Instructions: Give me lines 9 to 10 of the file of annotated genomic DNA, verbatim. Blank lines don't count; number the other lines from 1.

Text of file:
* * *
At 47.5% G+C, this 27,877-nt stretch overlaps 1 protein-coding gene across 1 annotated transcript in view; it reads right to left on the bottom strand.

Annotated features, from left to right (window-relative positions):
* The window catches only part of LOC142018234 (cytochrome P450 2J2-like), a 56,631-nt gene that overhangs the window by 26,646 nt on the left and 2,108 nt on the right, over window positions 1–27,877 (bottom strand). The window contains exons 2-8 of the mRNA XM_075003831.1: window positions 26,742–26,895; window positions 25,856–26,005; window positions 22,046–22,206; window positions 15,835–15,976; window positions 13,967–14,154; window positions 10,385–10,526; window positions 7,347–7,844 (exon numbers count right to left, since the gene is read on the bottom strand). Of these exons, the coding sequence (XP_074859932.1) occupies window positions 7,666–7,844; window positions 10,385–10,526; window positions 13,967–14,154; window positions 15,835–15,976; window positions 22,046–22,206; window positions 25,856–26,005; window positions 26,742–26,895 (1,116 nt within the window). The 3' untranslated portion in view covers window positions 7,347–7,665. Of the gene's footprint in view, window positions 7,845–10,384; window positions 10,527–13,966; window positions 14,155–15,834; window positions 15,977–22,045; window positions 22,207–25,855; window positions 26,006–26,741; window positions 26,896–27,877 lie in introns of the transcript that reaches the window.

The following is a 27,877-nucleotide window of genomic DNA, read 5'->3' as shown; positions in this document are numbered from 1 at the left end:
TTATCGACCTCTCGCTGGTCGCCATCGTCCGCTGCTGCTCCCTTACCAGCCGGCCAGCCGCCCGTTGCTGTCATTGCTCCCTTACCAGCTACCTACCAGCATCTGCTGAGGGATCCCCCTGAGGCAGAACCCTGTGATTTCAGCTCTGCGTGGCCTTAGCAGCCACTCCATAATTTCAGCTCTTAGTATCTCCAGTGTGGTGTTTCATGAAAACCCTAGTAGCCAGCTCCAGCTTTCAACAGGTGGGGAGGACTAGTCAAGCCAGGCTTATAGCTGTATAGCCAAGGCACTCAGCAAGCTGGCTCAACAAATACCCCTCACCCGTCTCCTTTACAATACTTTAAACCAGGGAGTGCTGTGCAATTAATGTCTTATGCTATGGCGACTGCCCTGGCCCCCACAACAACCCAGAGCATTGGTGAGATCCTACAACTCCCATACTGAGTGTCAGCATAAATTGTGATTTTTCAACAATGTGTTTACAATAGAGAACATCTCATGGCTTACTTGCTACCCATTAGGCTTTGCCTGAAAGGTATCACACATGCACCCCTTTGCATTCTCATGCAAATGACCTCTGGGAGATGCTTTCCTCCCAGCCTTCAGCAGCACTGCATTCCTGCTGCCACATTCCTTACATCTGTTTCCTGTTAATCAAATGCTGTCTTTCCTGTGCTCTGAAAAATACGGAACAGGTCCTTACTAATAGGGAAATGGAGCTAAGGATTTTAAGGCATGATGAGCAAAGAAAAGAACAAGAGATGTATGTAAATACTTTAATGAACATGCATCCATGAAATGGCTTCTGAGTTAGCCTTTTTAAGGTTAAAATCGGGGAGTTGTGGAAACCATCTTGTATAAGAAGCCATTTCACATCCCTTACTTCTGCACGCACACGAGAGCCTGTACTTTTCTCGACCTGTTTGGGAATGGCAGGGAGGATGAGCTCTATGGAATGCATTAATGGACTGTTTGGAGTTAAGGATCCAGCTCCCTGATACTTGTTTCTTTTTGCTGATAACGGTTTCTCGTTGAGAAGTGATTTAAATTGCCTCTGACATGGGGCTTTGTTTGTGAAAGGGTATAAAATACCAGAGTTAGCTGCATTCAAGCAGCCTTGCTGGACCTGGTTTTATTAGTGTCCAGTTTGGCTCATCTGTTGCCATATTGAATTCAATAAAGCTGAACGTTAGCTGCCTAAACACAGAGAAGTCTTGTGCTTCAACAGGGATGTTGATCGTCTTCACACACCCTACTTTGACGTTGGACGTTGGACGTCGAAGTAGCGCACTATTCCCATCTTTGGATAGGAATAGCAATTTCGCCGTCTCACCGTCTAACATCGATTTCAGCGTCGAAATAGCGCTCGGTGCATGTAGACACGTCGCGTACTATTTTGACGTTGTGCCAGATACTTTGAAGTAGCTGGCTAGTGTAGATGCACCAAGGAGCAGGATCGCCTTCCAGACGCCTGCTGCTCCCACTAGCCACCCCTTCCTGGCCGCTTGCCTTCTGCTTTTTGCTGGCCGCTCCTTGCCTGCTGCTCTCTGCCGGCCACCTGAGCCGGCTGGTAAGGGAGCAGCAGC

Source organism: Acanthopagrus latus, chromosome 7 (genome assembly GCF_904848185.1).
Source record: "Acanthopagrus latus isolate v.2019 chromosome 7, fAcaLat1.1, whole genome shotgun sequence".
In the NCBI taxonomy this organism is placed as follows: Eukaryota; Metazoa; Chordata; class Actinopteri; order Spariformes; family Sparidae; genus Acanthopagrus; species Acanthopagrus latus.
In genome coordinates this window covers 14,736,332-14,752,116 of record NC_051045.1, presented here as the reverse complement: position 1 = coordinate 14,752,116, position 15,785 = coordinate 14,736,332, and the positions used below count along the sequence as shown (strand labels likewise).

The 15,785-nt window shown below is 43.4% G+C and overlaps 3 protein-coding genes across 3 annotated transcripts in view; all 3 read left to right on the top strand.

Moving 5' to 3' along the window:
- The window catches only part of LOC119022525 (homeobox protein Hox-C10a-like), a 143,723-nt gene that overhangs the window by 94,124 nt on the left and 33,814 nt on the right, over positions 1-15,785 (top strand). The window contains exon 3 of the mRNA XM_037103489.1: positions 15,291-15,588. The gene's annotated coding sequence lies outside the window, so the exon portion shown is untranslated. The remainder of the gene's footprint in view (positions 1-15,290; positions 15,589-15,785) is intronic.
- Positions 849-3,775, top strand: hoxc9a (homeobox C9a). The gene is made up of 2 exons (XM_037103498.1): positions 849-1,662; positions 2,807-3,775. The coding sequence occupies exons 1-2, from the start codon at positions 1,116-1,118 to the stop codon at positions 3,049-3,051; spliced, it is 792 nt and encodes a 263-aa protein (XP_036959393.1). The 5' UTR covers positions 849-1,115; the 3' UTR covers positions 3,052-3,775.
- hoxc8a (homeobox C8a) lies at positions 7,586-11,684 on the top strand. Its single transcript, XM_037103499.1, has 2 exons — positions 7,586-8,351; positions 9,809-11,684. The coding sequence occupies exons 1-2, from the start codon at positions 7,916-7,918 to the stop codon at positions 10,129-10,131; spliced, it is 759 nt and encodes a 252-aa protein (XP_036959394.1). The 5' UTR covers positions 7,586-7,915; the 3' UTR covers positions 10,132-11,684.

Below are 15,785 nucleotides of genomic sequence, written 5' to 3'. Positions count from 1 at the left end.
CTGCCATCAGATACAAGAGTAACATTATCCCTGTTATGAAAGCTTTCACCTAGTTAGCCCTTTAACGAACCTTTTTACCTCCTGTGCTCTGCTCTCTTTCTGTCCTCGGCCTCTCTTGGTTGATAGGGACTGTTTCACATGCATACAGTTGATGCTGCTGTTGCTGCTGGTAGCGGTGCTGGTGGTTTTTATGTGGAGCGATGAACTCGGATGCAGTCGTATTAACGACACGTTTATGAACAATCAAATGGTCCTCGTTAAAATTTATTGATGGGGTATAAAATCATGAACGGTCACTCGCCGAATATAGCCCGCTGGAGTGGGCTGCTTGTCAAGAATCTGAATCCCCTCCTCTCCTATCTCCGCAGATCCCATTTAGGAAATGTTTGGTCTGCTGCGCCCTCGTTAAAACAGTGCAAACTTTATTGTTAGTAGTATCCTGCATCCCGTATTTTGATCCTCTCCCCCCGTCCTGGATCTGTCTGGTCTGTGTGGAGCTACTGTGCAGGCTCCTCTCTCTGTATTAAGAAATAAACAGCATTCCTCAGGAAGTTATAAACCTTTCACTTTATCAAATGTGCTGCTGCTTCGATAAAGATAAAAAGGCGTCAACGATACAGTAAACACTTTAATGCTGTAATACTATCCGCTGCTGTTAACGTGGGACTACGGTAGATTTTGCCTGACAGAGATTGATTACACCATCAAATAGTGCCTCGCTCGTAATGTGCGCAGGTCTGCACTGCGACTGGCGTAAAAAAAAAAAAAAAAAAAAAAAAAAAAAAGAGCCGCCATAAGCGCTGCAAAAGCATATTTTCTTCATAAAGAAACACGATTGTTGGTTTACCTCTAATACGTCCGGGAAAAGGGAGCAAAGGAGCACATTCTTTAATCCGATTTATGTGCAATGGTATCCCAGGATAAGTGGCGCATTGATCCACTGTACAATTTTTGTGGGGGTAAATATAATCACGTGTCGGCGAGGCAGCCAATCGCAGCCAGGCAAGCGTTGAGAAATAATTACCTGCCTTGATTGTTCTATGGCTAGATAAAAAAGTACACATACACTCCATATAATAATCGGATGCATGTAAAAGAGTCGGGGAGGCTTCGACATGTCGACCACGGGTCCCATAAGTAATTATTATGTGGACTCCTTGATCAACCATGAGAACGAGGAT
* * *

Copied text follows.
In genome coordinates this window covers 14,736,332-14,752,116 of record NC_051045.1, presented here as the reverse complement: position 1 = coordinate 14,752,116, position 15,785 = coordinate 14,736,332, and the positions used below count along the sequence as shown (strand labels likewise).

The 15,785-nt window shown below is 43.4% G+C and overlaps 3 protein-coding genes across 3 annotated transcripts in view; all 3 read left to right on the top strand.